Mass Appeal Vocals: Midsummer Mozart’s Requiem, 180 Greenwich St., 9/11 Memorial Plaza, 12 noon
Mamma Mia Sing Along Truck, Times Square at 12:30, Theodore Roosevelt Park at 2:00, Old Fulton Street Plaza at 4:00, and Storm Ritter Studio at 6:00
Joe’s Pub Block Party, with Treya Lam, Migguel Anggelo, Yemen Blues Duo featuring Ravid Kahalani & Omer Avital, Mohsen Namjoo, and M.A.K.U. Soundsystem, Astor Place Plaza, 1:00 - 7:00
On the Waterfront at Pier I, classical minimalist piano pieces performed by Ethan Liang and Ella Kronman, Emily Tong and Maxim Dybal Denysenko, Joan Forsyth and Griffin Strout, Olivia D’Amato and Griffin Strout, Katherine Miller, Mary Coit, Julia Meltzer, Mia and Michelle Akulfi, Curtis Decker, Ella Kronman and Jacqueline Ramirez, Ariela Bohrod, Yusei Hata, and Jenny Undercofler, Riverside Park off West Seventieth St., 4:30
Mass Appeal Bucket Drumming, with Jessie Nelson and Shelby Blezinger-McCay, Pearl St. Triangle, 5:00
The Well-Tempered Clavier, 9/11 Memorial Plaza, 5:00 - 8:00
LIC Block Party, with Avi B Three, the Blue Dahlia, and Underground Horns, Dutch Kills St., 5:00 - 9:00
Mass Appeal Harmonicas, with Jia-Yi He, Central Park Pond Lawn, 5:30
Mass Appeal Ukuleles, with Makalina Abalos Gallagher, Central Park Ladies Pavilion, 5:30
Harlem to Broadway!, Richard Amphitheater, Marcus Garvey Park, 6:00
Mass Appeal French Horns, with Linda Blacken and the French Horn Nation, “Uptown Grand Central” community plaza, East 125th St. & Park Ave., 6:30
The Mp3 Experiment Number Fifteen, Brooklyn Bridge Park’s Harbor View Lawn, Pier 1, 7:00
Mass Appeal Guitars, with Evie Dolan, Brandon Niederauer, and Maxwell Violet, Union Square Park, 7:00
Twilight Chorus (for Humans), composed by Pete M. Wyer, Brooklyn Botanical Garden, enter at 150 Eastern Pkwy., 7:00
Swamped, with Elliott Sharp and ten canoes, the Gowanus Dredgers Boathouse, 125-153 Second St., Brooklyn, 7:30
Mass Appeal Mandolins, with the New York Mandolin Orchestra, Theodore Roosevelt Park, 6:30
Muscota Marsh Harmony, with singers Kristen Kasarjian, George Kasarjian, Jeff Gavett, and Nina Dante and speaker operators John Hastings, Caroline Hastings, Terrance Solomone, and Kim Blair, Muscota Marsh, Inwood Park, 7:45
Make Music New York After Party, with Supermoon and Nation Beat, DROM, 85 Ave. A, 9:00
TORN CURTAIN (Alfred Hitchcock, 1966)
Museum of Modern Art, MoMA Film
11 West 53rd St. between Fifth & Sixth Aves.
Thursday, June 21, and Wednesday, June 27
MoMA is screening Alfred Hitchcock’s 1966 Cold War thriller, Torn Curtain, in its “Modern ‘Matinees’: Hitchcock/Truffaut, Fashionably Late” series, but don’t let that convince you that it’s museum-worthy. Torn Curtain is one of the Master of Suspense’s worst movies, and it never really had a chance. Hitchcock wanted Vladimir Nabokov to write it, but ultimately hired novelist Brian Moore to write the screenplay, then had Keith Waterhouse and Willis Hall attempt to polish it. Hitch had little choice in Universal’s miscasting of the leads, Paul Newman and Julie Andrews; Hitchcock had no love for the former’s Method acting, and Andrews was on a tight schedule that affected her availability. He rejected Bernard Herrmann’s original score and replaced it with one by John Addison. The film was photographed and edited by television veterans John F. Warren and Bud Hoffman, respectively. And it was made on a limited budget, so Hitchcock’s “realistic Bond” picture relied on stand-in locations. The story was inspired by the defection of Guy Burgess and Donald Maclean, British diplomats who were members of the Cambridge Five spy ring; they defected to Russia in 1951.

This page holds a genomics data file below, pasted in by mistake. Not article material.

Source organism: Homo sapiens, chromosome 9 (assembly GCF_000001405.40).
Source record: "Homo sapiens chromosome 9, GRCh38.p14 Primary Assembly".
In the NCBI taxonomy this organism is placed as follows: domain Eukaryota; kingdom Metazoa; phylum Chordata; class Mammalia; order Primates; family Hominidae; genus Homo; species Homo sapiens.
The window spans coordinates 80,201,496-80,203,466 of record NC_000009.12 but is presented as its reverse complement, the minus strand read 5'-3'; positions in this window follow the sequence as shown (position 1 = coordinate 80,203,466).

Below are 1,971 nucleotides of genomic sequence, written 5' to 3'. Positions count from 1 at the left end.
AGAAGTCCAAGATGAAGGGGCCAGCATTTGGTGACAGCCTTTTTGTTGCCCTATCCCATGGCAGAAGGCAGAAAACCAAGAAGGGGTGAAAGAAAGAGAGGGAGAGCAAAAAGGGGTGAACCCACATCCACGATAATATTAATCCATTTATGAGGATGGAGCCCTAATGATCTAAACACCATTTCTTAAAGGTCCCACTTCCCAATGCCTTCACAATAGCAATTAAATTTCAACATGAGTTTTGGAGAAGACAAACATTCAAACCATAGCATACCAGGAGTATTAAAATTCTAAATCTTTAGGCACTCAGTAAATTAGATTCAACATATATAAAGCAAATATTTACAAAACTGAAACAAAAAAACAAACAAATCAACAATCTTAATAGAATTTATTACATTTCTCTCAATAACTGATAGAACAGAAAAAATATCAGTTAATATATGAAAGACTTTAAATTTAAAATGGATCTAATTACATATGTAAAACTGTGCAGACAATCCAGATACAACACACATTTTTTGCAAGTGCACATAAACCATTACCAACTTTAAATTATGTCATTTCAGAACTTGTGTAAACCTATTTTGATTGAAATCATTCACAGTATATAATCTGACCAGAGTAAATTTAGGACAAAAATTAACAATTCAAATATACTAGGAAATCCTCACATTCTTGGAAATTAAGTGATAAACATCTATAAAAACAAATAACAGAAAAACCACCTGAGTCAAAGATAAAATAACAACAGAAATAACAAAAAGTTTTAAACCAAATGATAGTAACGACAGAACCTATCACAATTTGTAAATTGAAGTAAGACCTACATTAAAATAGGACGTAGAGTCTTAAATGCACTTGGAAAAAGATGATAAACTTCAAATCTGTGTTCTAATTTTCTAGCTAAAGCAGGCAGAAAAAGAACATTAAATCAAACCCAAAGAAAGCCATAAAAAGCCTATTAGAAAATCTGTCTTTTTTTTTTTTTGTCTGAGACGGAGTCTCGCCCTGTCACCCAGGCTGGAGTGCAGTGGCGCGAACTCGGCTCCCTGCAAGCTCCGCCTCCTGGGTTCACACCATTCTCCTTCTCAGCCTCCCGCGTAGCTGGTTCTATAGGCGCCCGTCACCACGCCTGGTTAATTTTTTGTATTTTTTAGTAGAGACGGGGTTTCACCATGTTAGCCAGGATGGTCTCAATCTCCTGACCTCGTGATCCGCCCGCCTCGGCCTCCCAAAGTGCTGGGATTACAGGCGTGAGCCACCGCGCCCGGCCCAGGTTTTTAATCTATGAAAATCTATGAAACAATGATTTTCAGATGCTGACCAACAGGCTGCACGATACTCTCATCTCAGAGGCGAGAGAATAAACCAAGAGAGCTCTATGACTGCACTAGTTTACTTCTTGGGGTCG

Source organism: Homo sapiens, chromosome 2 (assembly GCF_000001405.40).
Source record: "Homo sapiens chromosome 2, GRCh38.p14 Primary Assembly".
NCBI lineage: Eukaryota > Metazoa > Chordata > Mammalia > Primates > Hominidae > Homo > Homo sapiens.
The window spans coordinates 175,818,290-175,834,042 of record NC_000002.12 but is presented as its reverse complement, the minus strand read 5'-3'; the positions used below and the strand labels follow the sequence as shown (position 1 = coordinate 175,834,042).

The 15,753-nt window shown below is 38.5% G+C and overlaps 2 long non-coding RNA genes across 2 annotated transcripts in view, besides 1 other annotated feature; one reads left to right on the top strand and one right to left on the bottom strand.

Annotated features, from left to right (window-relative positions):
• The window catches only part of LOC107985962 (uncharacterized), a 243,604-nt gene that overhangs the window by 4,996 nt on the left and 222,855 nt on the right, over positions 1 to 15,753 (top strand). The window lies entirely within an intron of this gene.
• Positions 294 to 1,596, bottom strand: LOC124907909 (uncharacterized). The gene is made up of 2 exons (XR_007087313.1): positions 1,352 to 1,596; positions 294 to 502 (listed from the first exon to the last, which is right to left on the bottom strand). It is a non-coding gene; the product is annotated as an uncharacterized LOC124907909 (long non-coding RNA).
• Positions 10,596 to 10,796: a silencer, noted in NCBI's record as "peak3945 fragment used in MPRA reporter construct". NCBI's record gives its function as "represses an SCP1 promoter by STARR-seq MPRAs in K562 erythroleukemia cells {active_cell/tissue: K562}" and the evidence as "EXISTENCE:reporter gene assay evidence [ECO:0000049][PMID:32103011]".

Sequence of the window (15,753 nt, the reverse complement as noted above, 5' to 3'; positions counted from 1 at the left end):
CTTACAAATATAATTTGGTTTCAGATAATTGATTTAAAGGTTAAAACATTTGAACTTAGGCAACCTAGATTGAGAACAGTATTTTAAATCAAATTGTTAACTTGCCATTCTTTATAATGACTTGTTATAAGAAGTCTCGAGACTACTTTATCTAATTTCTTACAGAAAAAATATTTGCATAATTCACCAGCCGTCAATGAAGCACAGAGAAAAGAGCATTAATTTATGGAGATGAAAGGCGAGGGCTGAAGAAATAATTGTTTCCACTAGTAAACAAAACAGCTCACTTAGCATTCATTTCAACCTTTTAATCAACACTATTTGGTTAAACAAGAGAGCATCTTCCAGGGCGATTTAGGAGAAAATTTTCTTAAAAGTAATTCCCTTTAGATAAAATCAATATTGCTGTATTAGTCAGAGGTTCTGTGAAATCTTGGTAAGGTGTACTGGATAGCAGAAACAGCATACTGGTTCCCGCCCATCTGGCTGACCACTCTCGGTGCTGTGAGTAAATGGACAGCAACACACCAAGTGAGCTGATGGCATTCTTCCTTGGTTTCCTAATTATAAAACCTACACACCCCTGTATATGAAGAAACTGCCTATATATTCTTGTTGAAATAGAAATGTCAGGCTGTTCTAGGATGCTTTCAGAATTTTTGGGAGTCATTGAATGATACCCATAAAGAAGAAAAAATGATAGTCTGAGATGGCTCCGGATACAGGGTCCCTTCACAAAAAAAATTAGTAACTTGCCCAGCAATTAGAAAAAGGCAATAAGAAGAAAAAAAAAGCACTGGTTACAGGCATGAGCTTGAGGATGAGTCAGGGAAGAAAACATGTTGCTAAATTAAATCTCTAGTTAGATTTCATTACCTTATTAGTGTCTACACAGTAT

In Torn Curtain, Newman is rocket scientist Michael Armstrong; Andrews is Sarah Sherman, his assistant and fiancée. Unhappy with the status of one of his projects, Armstrong decides to defect to East Germany and work with missile expert Gustav Lindt (Ludwig Donath). However, Armstrong does not anticipate Sherman following him and deciding to defect as well. Once in East Berlin Armstrong is trailed by security spy Hermann Gromek (Wolfgang Kieling), visits with a mysterious farmer (Mort Mills) and his wife (Carolyn Conwell), encounters the kooky Countess Kuchinska (Lila Kedrova), and meets such underground figures as Dr. Koska (Gisela Fischer) and Mr. Jacobi (David Opatoshu). The narrative is filled with plot holes and scenes that lack the tension Hitchcock is treasured for. Even the much-ballyhooed rural murder scene is awkward, though brutal. And the bus chase is torturous. Thus, Hitchcock’s fiftieth film is nothing special; nor would his next outing be, another Hollywood political thriller, Topaz. He would ultimately regain his form with 1972’s Frenzy, a British production written by Anthony Shaffer. Torn Curtain is screening June 21 at 1:30 and June 27 at 7:00 at MoMA; “Modern ‘Matinees’: Hitchcock/Truffaut, Fashionably Late” continues through July 4 with such other Hitchcock fare as The Paradine Case, Psycho, Saboteur, Spellbound, Suspicion, Rebecca, and Rear Window.